Pediatric Asthma Linked to Lower Temperatures and Nasal Biomarkers

Nasal biomarkers being studied for pediatric asthma research
Study on the potential of nasal biomarkers in pediatric asthma management

Lower air temperatures have long been associated with pediatric asthma flare-ups in children with the condition, as many parents are aware. However, many others feel left out because there isn’t enough conclusive science to support the connection.

In new research directed by Linchen He, an assistant professor in Lehigh University’s Department of Community and Population Health, Biomarkers are used to help explain the link between oxidative stress, cold weather, and asthma flare-ups.

“Our results suggest that colder temperature exposure may increase oxidative stress in the nasal cavity, which in turn worsens asthma symptoms in children,” he said. “By establishing an understanding of this pathway and an associated biomarker, these results pave the way for future research on how to effectively devise personalized pediatric asthma management strategies.”

The study has been published in Pediatric Research.

Throughout four visits spaced two weeks apart, his team’s research involved 43 children with asthma between the ages of 5 and 13. At every visit, they took samples of saliva, urine, and nose fluid, and they analyzed the samples for oxidative stress indicators.

Damage to cells, proteins, and DNA results from oxidative stress, which is caused by an imbalance in the body’s levels of free radicals and antioxidants. The researchers measured a well-known biomarker of oxidative stress, malondialdehyde (MDA), in the samples.

As a result of free radicals attacking the lipids in cell membranes, the body releases MDA. Membranes degrade due to these attacks, releasing MDA into physiological fluids like nasal, salivary, and urine. Increased oxidative stress in the mouth cavity, circulatory system, and nasal cavity is thought to be indicated by elevated levels of salivary, urine, and nasal MDA, respectively.

These measurements were compared to the Childhood Asthma Control Test (CACT) results for the children’s asthma symptoms. Clinicians frequently utilize the Childhood Asthma Complications Test (CACT), which is based on the children’s self-reporting of symptoms as well as those of their caregivers, to assess how well a child’s asthma is managed.

Data from periods when outdoor temperatures varied from 7 to 18°C (mid-40s to mid-60s°F) were examined by the researchers. Throughout the time, there was a strong correlation between a 2°C (3.6°F) decline in temperature and greater nasal (47–77%) and urine (6-24%) MDA concentrations.

These results are consistent with a previous study that discovered exposure to lower temperatures may harm the nasal lining, leading to increased inflammation and lowered resistance to pathogenic bacteria and viruses. A greater level of nasal oxidative stress may result from the nasal cavity’s increased inflammatory response, which may release free radicals that harm proteins and lipids.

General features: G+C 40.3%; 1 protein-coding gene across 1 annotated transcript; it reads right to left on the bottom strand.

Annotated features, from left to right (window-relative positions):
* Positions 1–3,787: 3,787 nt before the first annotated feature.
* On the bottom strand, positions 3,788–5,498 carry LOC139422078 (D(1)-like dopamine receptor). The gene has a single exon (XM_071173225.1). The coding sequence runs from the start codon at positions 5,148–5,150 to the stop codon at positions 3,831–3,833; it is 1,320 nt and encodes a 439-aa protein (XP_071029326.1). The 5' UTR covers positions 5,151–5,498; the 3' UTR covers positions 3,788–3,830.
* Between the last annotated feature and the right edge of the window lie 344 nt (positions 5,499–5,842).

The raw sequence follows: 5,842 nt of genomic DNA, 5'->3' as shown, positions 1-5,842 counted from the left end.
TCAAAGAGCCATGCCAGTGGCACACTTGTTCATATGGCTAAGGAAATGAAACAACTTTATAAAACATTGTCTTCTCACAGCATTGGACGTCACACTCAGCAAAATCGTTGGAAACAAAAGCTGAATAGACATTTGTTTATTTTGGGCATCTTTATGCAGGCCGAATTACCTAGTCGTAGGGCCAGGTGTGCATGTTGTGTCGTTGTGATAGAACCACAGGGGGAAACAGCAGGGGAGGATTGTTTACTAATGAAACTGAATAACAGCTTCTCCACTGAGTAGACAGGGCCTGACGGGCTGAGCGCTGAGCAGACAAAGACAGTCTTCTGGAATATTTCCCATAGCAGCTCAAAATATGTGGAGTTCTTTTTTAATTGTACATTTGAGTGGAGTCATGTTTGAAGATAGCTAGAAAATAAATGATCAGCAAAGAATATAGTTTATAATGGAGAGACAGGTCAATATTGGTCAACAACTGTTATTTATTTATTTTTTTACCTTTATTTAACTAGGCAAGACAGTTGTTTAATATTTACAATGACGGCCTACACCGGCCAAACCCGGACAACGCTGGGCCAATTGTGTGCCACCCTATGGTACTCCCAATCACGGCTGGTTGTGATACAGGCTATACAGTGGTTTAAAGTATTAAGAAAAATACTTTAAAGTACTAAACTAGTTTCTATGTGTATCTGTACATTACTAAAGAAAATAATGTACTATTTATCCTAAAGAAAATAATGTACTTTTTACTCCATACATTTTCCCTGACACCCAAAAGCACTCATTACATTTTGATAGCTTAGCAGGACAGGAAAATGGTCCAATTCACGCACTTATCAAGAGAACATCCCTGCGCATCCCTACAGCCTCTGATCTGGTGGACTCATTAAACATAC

Furthermore, based on statistical studies, the researchers found that 14–57% of the correlations between exposure to lower temperatures and poorer child-reported CACT scores were partially mediated, or explained, by nasal MDA. The findings imply that increased levels of oxidative stress within the nasal cavity may cause lower airway mucosal irritation, which in turn may result in respiratory symptoms.

The scientists also noted that the main route via which air contaminants reach the human body is through the nasal cavity. Higher nasal MDA levels were shown to be strongly correlated with higher exposure to air pollutants, according to their earlier research. According to the results of both the earlier and more recent research, nasal MDA is a sensitive biomarker for these asthma triggers.

They cautioned that “more effort is warranted to understand how to effectively incorporate this biomarker into personalized pediatric asthma management strategies.”

He also emphasized that the sample size, unmeasured environmental exposures (such as aeroallergens), and little variation in temperature exposure during the study period limit the applicability of the current study’s findings.

“Further research is recommended to confirm these findings and explore potential mechanisms underlying the association between temperature exposure, oxidative stress, and asthma exacerbation,” He said.

The results mark a significant advancement in our knowledge of pediatric asthma and its management.

For more information: Nasal oxidative stress mediating the effects of colder temperature exposure on pediatric asthma symptoms, Pediatric Research, 

With a deep fascination for the intricacies of the medical field, Nithya excels at translating complex medical information into clear and engaging content. Her passion for clear communication fuels her ability to craft compelling narratives for a diverse audience. Nithya's meticulous research ensures the accuracy and depth of the content she creates, empowering readers to stay informed about important medical advancements.

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